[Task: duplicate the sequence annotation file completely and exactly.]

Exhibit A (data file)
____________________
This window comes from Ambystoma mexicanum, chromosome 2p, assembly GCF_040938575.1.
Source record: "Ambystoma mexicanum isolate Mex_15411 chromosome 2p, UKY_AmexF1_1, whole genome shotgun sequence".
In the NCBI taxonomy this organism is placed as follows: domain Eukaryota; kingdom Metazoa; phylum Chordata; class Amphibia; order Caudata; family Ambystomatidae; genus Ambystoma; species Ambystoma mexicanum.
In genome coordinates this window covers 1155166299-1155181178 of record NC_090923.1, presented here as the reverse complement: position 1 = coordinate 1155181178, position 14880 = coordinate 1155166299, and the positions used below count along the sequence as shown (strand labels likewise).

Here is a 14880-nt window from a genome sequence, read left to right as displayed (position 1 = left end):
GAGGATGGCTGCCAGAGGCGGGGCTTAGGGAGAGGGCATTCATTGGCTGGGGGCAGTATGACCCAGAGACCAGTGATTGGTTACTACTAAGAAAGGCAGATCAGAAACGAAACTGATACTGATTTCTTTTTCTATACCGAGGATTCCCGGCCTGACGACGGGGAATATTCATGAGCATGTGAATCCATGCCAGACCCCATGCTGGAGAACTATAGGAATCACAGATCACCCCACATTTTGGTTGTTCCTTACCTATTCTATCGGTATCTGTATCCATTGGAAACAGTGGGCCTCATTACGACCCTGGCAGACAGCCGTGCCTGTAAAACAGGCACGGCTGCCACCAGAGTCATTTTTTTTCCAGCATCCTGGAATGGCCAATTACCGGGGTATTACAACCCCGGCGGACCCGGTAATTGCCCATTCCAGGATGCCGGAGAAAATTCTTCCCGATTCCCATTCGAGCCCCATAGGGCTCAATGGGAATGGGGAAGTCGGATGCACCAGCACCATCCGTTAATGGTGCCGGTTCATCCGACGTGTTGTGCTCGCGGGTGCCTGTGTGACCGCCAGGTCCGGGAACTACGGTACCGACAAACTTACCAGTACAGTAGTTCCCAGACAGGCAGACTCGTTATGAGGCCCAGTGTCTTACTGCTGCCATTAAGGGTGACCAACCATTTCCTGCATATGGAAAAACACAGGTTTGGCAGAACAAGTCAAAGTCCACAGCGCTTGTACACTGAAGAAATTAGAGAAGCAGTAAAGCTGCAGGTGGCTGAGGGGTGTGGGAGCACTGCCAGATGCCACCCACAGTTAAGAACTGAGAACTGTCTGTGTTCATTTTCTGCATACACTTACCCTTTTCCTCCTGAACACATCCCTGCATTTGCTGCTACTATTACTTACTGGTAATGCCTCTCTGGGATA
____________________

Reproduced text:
This window comes from Ambystoma mexicanum, chromosome 2p, assembly GCF_040938575.1.
Source record: "Ambystoma mexicanum isolate Mex_15411 chromosome 2p, UKY_AmexF1_1, whole genome shotgun sequence".
In the NCBI taxonomy this organism is placed as follows: domain Eukaryota; kingdom Metazoa; phylum Chordata; class Amphibia; order Caudata; family Ambystomatidae; genus Ambystoma; species Ambystoma mexicanum.
In genome coordinates this window covers 1155166299-1155181178 of record NC_090923.1, presented here as the reverse complement: position 1 = coordinate 1155181178, position 14880 = coordinate 1155166299, and the positions used below count along the sequence as shown (strand labels likewise).

Here is a 14880-nt window from a genome sequence, read left to right as displayed (position 1 = left end):
GAGGATGGCTGCCAGAGGCGGGGCTTAGGGAGAGGGCATTCATTGGCTGGGGGCAGTATGACCCAGAGACCAGTGATTGGTTACTACTAAGAAAGGCAGATCAGAAACGAAACTGATACTGATTTCTTTTTCTATACCGAGGATTCCCGGCCTGACGACGGGGAATATTCATGAGCATGTGAATCCATGCCAGACCCCATGCTGGAGAACTATAGGAATCACAGATCACCCCACATTTTGGTTGTTCCTTACCTATTCTATCGGTATCTGTATCCATTGGAAACAGTGGGCCTCATTACGACCCTGGCAGACAGCCGTGCCTGTAAAACAGGCACGGCTGCCACCAGAGTCATTTTTTTTCCAGCATCCTGGAATGGCCAATTACCGGGGTATTACAACCCCGGCGGACCCGGTAATTGCCCATTCCAGGATGCCGGAGAAAATTCTTCCCGATTCCCATTCGAGCCCCATAGGGCTCAATGGGAATGGGGAAGTCGGATGCACCAGCACCATCCGTTAATGGTGCCGGTTCATCCGACGTGTTGTGCTCGCGGGTGCCTGTGTGACCGCCAGGTCCGGGAACTACGGTACCGACAAACTTACCAGTACAGTAGTTCCCAGACAGGCAGACTCGTTATGAGGCCCAGTGTCTTACTGCTGCCATTAAGGGTGACCAACCATTTCCTGCATATGGAAAAACACAGGTTTGGCAGAACAAGTCAAAGTCCACAGCGCTTGTACACTGAAGAAATTAGAGAAGCAGTAAAGCTGCAGGTGGCTGAGGGGTGTGGGAGCACTGCCAGATGCCACCCACAGTTAAGAACTGAGAACTGTCTGTGTTCATTTTCTGCATACACTTACCCTTTTCCTCCTGAACACATCCCTGCATTTGCTGCTACTATTACTTACTGGTAATGCCTCTCTGGGATA